Individual Analysis Paralysis or Misery

Doesn’t this kind of analysis make life miserable if applied to oneself? I’ve seen those people that measure every single thing and I can’t imagine trying to live that way.”

Overall I think most of us would agree that having a budget and sticking to it is a necessity for financial health. Making personal and professional goals on a regular basis, including writing them down, and periodically returning to review them is important for life achievements. If we are trying to improve our fitness, then measuring things like running speed, body weight, body fat percentage, and lifting power regularly are important.

If you agree with the points above, you have already more-or-less implicitly agreed that you are not good at tracking and improving these important aspects of your life without writing measurements down, periodically returning to review them, questioning the written word versus your intuition, and adjusting accordingly.

Now, some individuals go further then this and pursue a lifestyle called the “Quantified Self” which strives to measure and record, in great detail, every aspect of life. For example, literally carrying a video camera every second of the day and saving the footage is an extreme example of this.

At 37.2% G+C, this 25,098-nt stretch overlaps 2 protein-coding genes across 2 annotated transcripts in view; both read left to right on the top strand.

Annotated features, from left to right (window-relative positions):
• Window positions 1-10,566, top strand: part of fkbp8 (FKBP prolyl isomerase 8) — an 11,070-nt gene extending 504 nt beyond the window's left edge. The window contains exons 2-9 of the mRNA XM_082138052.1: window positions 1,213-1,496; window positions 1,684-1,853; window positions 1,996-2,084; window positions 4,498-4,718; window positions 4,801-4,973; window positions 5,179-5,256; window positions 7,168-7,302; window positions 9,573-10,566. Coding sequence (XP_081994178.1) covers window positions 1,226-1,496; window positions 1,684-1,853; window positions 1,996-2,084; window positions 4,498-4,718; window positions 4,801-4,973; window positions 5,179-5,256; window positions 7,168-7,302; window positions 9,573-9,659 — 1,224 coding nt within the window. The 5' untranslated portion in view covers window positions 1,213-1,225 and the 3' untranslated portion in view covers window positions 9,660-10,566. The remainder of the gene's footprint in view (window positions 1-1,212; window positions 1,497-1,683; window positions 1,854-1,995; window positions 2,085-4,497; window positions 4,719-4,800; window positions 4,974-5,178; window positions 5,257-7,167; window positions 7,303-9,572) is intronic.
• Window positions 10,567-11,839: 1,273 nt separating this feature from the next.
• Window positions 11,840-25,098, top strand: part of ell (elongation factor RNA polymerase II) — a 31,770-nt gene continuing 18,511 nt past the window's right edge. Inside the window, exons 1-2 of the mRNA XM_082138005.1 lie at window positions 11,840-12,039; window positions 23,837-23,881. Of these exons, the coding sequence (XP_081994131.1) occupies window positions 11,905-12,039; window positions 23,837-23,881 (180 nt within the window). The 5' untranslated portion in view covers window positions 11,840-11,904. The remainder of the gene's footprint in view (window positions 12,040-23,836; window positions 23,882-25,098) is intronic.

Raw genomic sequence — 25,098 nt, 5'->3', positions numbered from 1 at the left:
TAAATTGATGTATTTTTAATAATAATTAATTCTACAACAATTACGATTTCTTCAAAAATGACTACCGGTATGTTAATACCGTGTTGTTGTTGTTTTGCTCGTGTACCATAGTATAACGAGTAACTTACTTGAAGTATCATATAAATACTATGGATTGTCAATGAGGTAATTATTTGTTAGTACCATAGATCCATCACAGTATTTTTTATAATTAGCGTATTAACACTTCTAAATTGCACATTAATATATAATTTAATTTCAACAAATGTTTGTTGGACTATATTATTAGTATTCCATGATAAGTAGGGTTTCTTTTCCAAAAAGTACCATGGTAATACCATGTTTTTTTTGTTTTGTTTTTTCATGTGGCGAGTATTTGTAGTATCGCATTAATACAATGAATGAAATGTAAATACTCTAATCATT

The first article I see on the Quantified Self website as of February 2020 is “Testing Food with Blood Glucose” to help diabetics. What is more miserable if one is a diabetic – rigorously measuring one’s food intake to regulate blood sugar or suffering all of the complications of diabetes, up to and including amputation of limbs and death?

I will admit that I do start to reject measurement and monitoring when it impinges too much on my minute-by-minute experience of “being in life”, being present with other people, or makes me concerned that the data could be used against me by Our Evil Overlords. So there is clearly room for further discussion or thought here. 1

The Rejection of Intuition?

“I am a creative and intuitive person and this suggests that my human emotions and intuition are useless, and even worse, paints them negatively and as not to be trusted.”